Create Safe Concussion Symptom Environment, de Lench Tells National Concussion Conference
The following are remarks by MomsTEAM Institute Executive Director Brooke de Lench to a national sports concussion conference in Marina Del Ray, California in 2008:
Thank you for that kind introduction. It is indeed an honor to have been asked to participate in this conference and to speak to an audience filled with a veritable who’s who in the world of concussions in sports. Since April is Youth Sports Safety Month this is a wonderful time to be talking about how to prevent and manage the concussions that our children are suffering in increasing numbers.
I view the subject of concussions from a perspective different from most of you: as a parent and mother, certainly, but also as the Editor-in-Chief and founder of an online publication that values teamwork among all the stakeholders with an interest in youth sports so highly that it is a part of our very name, and has made since our inception in 2000, youth sports safety an important part of our mission.
Over the next half hour I will offer some suggestions on how each of us — whether we be parent, coach, official, athletic trainer, clinician, current or former professional athlete, sports safety equipment manufacturer, whether we are here representing a local youth sports program, the national governing body of a sport, or a professional sports league, can work together with parents as a team to protect our country’s most precious human resource — our children — against catastrophic injury or death from sudden impact syndrome or the serious, life-altering consequences of multiple concussions.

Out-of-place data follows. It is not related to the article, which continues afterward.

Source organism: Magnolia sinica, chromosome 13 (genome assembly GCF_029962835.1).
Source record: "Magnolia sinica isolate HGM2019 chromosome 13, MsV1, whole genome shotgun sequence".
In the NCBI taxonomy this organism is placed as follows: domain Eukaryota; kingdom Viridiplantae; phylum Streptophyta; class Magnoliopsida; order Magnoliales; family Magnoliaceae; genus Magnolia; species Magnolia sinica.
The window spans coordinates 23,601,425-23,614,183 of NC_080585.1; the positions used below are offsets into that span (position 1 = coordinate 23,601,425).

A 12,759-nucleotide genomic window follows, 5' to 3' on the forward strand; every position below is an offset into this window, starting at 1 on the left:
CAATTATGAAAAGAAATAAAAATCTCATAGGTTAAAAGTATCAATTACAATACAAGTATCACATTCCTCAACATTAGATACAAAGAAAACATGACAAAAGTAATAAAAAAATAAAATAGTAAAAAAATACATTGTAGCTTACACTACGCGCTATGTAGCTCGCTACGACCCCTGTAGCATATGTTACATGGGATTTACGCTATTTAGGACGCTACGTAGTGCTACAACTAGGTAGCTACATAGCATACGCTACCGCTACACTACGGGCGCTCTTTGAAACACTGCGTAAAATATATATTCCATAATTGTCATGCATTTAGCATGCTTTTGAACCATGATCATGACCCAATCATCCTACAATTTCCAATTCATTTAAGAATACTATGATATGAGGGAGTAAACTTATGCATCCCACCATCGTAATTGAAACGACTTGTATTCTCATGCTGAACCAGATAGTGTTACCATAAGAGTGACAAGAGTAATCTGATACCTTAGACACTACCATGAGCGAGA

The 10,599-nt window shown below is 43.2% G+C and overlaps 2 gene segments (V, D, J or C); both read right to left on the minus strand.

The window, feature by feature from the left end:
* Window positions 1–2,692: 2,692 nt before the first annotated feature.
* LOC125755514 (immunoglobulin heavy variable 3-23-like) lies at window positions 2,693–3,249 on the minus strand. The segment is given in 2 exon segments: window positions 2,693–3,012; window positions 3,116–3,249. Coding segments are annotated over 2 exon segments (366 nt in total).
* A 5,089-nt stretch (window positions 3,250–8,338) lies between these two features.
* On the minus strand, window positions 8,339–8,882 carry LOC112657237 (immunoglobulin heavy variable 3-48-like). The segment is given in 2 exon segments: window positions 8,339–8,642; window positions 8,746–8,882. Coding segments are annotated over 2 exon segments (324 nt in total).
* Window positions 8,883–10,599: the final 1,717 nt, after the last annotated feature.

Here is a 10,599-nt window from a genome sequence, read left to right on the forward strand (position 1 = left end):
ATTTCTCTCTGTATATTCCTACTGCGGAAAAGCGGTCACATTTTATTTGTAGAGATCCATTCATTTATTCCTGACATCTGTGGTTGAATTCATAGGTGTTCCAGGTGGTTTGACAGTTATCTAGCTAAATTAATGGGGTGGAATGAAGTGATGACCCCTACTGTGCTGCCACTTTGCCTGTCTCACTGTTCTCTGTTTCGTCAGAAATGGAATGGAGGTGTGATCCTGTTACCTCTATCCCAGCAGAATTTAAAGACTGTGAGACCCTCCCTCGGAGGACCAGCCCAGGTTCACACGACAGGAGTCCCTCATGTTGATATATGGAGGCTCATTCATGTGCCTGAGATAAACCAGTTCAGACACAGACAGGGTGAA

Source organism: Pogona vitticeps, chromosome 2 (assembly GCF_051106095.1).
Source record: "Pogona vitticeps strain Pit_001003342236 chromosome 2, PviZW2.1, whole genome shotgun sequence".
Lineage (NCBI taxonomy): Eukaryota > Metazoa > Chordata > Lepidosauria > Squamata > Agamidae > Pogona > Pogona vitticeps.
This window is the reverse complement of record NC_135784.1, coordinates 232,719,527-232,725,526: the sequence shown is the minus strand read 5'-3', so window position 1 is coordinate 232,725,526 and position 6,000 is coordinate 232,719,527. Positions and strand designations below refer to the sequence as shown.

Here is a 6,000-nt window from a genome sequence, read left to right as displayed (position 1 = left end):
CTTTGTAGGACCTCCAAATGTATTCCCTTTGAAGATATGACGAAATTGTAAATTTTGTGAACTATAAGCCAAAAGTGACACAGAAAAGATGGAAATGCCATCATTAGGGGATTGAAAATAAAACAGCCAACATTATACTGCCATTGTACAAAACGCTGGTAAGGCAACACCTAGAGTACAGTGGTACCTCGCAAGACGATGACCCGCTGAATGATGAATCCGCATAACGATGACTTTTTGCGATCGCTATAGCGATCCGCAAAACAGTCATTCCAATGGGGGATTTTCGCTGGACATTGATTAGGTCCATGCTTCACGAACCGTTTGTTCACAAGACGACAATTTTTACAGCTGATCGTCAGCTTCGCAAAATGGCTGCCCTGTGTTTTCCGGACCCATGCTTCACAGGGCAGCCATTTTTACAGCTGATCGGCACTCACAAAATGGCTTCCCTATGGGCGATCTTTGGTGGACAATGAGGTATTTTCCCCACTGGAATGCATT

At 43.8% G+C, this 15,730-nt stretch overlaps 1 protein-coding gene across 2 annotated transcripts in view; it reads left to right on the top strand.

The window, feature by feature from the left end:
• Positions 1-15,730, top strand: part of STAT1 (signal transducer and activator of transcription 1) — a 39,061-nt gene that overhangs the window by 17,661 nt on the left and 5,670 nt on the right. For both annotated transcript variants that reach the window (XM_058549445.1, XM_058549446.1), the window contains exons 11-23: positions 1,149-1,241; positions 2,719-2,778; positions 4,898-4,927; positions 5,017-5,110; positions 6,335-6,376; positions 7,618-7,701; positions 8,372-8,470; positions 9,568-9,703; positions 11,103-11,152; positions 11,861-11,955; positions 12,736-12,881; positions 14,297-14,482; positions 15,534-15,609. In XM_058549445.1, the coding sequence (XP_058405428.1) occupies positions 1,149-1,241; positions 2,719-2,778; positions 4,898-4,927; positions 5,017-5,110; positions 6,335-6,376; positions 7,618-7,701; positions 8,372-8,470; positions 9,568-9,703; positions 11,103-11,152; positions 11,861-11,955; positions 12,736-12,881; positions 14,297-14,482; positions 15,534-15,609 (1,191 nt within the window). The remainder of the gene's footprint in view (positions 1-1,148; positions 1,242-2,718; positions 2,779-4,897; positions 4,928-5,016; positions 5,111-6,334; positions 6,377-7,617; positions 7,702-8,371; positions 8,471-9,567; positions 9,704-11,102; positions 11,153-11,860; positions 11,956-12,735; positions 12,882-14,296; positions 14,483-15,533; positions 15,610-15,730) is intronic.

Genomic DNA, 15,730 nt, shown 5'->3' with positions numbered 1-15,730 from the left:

As a mother of triplet sons, I have always taken a keen interest in their safety. I suspect that all parents would say, if asked, that they put their kids’ safety first — whether it is playing organized sports, at home, or riding their bike in the neighborhood. Some parents — particularly mothers, who have been the guardians of children at play since the dawn of day — not only talk that talk, but walk the walk, and are veryprotective.
I admit that, when it came to my sons’ safety — and the safety of their teammates, I fell — and still fall — at that end of the spectrum, because I feel that, while life always involves some degree of risk, childhood should be a time when it is our responsibility as parents to minimize those risks and make it one of our highest priorities.
I remember when my son, Spencer, was playing junior varsity football. My mother’s intuition told me that it wasn’t a good idea. He was one of those gifted kids who played 100% on defense and 100% of offense. I was worried about what all those hits to the head and blows to the chest were doing to his brain, and, even though he never suffered a hit that actually knocked him out, I was aware of his two previous concussions¡ªone while snowboarding. I suspected something was dangerously wrong when, in his last game his sophomore year in 1999, I saw him wandering around on defense, seemingly in a daze, unable to remember where he was supposed to play.
That week, I took him to see Cheryl Weinstein a neuropsychologist at Beth Israel Hospital in Boston. After a battery of neuropsychological tests, Dr. Weinstein slowly told me that Spencer risked permanent brain damage if he continued playing lacrosse and football. I agonized over the decision in making sure that he did not return to the playing field.